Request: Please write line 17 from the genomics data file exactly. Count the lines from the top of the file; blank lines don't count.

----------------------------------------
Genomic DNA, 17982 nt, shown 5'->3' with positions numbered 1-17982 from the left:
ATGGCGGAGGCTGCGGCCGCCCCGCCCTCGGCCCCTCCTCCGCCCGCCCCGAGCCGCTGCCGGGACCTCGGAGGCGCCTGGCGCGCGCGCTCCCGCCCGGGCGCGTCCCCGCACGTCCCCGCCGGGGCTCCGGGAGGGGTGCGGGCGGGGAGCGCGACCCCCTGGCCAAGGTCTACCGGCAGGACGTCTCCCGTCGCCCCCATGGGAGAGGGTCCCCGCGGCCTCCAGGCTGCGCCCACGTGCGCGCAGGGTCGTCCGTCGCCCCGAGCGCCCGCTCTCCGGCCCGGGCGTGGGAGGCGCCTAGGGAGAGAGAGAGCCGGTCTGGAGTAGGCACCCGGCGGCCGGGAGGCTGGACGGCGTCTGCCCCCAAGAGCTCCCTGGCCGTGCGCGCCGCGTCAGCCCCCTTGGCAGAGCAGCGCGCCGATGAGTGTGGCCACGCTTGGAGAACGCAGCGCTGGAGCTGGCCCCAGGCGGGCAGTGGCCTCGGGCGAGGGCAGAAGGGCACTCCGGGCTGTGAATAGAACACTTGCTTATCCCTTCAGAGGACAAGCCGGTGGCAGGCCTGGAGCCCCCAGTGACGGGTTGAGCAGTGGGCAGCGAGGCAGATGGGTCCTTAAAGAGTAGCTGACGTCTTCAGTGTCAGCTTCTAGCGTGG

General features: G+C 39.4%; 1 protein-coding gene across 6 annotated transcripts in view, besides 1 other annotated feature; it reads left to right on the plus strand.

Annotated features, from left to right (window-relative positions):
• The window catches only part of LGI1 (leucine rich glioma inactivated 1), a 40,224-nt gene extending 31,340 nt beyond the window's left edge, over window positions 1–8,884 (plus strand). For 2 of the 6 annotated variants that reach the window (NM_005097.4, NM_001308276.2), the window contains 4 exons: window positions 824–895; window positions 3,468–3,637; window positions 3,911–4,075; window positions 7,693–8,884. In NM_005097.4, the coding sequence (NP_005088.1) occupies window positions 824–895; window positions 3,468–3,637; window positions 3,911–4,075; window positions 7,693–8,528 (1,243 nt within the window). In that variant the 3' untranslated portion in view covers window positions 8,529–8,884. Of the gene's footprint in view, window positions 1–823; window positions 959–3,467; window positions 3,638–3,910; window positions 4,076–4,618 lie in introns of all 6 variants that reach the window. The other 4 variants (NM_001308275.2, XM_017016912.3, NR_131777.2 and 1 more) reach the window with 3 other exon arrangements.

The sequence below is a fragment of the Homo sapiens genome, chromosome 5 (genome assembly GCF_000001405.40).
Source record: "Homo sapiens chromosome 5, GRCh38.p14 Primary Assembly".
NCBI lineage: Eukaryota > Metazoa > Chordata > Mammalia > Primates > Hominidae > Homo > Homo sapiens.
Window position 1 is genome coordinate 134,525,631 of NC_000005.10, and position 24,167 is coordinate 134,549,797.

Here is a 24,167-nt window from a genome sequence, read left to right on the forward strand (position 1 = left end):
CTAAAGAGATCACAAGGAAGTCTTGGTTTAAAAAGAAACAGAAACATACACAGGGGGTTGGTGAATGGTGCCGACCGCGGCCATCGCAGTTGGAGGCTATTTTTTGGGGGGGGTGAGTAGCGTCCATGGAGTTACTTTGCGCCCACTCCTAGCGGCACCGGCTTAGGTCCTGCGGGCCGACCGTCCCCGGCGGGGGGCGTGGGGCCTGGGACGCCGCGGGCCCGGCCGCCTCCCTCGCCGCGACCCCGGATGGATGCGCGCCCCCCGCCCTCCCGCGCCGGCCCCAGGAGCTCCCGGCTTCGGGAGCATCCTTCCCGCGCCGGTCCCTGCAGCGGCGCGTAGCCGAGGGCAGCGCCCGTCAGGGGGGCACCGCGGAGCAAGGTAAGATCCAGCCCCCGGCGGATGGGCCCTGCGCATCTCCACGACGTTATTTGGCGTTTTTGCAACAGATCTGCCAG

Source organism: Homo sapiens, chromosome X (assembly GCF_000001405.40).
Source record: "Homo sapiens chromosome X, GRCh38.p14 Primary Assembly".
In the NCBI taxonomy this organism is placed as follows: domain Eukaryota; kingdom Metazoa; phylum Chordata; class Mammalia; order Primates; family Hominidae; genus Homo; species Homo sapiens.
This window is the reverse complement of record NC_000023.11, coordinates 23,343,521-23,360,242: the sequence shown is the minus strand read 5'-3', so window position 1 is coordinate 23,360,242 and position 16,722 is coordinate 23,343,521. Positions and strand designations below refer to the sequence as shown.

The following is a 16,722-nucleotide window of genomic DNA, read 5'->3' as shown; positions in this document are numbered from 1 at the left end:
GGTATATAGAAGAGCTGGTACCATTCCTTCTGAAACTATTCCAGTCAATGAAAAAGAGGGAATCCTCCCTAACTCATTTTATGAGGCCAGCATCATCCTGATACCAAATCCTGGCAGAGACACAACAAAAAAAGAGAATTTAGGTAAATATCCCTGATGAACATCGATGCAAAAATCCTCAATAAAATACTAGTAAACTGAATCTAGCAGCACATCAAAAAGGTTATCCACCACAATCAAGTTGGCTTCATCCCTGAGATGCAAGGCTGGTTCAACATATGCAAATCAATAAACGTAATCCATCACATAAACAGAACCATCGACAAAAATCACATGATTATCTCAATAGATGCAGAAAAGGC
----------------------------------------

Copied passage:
GGTATATAGAAGAGCTGGTACCATTCCTTCTGAAACTATTCCAGTCAATGAAAAAGAGGGAATCCTCCCTAACTCATTTTATGAGGCCAGCATCATCCTGATACCAAATCCTGGCAGAGACACAACAAAAAAAGAGAATTTAGGTAAATATCCCTGATGAACATCGATGCAAAAATCCTCAATAAAATACTAGTAAACTGAATCTAGCAGCACATCAAAAAGGTTATCCACCACAATCAAGTTGGCTTCATCCCTGAGATGCAAGGCTGGTTCAACATATGCAAATCAATAAACGTAATCCATCACATAAACAGAACCATCGACAAAAATCACATGATTATCTCAATAGATGCAGAAAAGGC